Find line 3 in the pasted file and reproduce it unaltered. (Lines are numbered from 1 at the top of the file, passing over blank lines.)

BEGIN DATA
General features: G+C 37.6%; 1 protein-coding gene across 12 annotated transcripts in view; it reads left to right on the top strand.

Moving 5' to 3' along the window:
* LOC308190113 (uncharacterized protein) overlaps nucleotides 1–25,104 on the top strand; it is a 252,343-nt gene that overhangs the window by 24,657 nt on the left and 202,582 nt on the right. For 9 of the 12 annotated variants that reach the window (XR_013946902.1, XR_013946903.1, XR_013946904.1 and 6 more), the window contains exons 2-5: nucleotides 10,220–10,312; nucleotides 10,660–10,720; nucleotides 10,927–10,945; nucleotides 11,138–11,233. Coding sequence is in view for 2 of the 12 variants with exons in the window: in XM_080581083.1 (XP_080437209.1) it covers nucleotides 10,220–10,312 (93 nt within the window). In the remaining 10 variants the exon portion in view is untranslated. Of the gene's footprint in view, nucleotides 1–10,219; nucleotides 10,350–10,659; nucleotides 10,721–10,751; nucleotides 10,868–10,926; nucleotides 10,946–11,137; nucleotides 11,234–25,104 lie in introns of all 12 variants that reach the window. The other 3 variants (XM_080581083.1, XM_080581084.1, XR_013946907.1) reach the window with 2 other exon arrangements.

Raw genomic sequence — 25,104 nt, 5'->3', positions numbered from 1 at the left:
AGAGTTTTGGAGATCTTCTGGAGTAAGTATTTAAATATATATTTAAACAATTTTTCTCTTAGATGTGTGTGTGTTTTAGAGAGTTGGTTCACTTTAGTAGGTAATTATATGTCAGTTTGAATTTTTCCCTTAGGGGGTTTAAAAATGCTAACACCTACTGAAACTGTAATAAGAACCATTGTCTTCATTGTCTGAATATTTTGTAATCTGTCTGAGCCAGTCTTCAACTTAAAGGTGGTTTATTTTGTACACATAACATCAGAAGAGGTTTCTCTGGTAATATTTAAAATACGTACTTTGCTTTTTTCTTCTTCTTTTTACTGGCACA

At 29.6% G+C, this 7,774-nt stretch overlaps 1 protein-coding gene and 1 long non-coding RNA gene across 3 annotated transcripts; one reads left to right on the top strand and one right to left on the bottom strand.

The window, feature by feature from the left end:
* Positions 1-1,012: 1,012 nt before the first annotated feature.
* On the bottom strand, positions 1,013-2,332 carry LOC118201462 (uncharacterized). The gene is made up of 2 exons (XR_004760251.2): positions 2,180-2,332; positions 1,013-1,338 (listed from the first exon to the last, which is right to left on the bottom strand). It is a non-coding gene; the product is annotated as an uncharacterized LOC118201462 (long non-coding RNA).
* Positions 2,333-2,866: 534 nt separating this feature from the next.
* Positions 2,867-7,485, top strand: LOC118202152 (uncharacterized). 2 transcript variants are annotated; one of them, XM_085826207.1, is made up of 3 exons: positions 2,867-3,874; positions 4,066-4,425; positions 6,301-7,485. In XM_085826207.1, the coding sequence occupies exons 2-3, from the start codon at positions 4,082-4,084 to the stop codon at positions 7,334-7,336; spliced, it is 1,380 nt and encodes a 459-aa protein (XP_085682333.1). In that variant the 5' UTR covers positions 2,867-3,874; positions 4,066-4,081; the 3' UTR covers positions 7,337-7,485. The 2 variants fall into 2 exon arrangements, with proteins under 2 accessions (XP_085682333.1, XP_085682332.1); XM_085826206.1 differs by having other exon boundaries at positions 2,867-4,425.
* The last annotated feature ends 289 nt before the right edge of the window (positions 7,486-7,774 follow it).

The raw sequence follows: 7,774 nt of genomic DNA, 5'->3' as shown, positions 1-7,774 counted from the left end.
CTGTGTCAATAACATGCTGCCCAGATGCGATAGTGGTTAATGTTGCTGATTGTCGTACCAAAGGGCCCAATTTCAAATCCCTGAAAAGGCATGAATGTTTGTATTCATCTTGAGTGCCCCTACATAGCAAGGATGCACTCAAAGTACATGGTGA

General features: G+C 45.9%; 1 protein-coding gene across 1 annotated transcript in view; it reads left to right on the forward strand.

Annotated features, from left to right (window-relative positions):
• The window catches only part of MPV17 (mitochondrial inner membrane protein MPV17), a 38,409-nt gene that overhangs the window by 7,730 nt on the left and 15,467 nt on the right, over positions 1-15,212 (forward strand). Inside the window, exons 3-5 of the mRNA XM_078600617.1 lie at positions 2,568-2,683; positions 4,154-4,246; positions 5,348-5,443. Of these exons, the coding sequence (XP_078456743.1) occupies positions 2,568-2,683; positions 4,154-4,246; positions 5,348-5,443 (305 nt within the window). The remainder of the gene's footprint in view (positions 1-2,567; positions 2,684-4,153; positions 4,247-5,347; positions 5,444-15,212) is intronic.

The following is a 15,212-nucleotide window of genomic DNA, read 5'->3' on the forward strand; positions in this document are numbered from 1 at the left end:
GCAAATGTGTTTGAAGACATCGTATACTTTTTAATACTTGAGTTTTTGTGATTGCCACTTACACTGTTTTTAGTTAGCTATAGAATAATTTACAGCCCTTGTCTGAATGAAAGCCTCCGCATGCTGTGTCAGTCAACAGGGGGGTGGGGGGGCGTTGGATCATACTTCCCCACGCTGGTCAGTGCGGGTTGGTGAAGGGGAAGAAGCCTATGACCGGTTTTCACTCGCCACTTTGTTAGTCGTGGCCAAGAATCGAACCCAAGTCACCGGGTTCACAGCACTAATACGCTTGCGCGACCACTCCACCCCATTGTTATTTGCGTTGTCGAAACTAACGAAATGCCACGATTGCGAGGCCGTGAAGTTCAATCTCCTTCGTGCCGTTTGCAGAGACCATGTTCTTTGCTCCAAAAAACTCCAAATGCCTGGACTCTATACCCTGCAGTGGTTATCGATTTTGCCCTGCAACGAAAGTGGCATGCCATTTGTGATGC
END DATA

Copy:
* LOC308190113 (uncharacterized protein) overlaps nucleotides 1–25,104 on the top strand; it is a 252,343-nt gene that overhangs the window by 24,657 nt on the left and 202,582 nt on the right. For 9 of the 12 annotated variants that reach the window (XR_013946902.1, XR_013946903.1, XR_013946904.1 and 6 more), the window contains exons 2-5: nucleotides 10,220–10,312; nucleotides 10,660–10,720; nucleotides 10,927–10,945; nucleotides 11,138–11,233. Coding sequence is in view for 2 of the 12 variants with exons in the window: in XM_080581083.1 (XP_080437209.1) it covers nucleotides 10,220–10,312 (93 nt within the window). In the remaining 10 variants the exon portion in view is untranslated. Of the gene's footprint in view, nucleotides 1–10,219; nucleotides 10,350–10,659; nucleotides 10,721–10,751; nucleotides 10,868–10,926; nucleotides 10,946–11,137; nucleotides 11,234–25,104 lie in introns of all 12 variants that reach the window. The other 3 variants (XM_080581083.1, XM_080581084.1, XR_013946907.1) reach the window with 2 other exon arrangements.